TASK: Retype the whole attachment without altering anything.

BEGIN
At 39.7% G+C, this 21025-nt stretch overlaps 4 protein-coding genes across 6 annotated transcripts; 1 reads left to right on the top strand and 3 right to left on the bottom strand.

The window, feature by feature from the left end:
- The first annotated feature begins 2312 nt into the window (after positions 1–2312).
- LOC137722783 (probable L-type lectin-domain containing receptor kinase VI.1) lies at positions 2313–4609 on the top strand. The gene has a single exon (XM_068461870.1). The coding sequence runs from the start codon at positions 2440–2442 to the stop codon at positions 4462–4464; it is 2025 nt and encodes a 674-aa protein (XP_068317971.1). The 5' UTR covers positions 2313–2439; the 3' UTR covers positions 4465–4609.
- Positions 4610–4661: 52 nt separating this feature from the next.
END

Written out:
At 39.7% G+C, this 21025-nt stretch overlaps 4 protein-coding genes across 6 annotated transcripts; 1 reads left to right on the top strand and 3 right to left on the bottom strand.

The window, feature by feature from the left end:
- The first annotated feature begins 2312 nt into the window (after positions 1–2312).
- LOC137722783 (probable L-type lectin-domain containing receptor kinase VI.1) lies at positions 2313–4609 on the top strand. The gene has a single exon (XM_068461870.1). The coding sequence runs from the start codon at positions 2440–2442 to the stop codon at positions 4462–4464; it is 2025 nt and encodes a 674-aa protein (XP_068317971.1). The 5' UTR covers positions 2313–2439; the 3' UTR covers positions 4465–4609.
- Positions 4610–4661: 52 nt separating this feature from the next.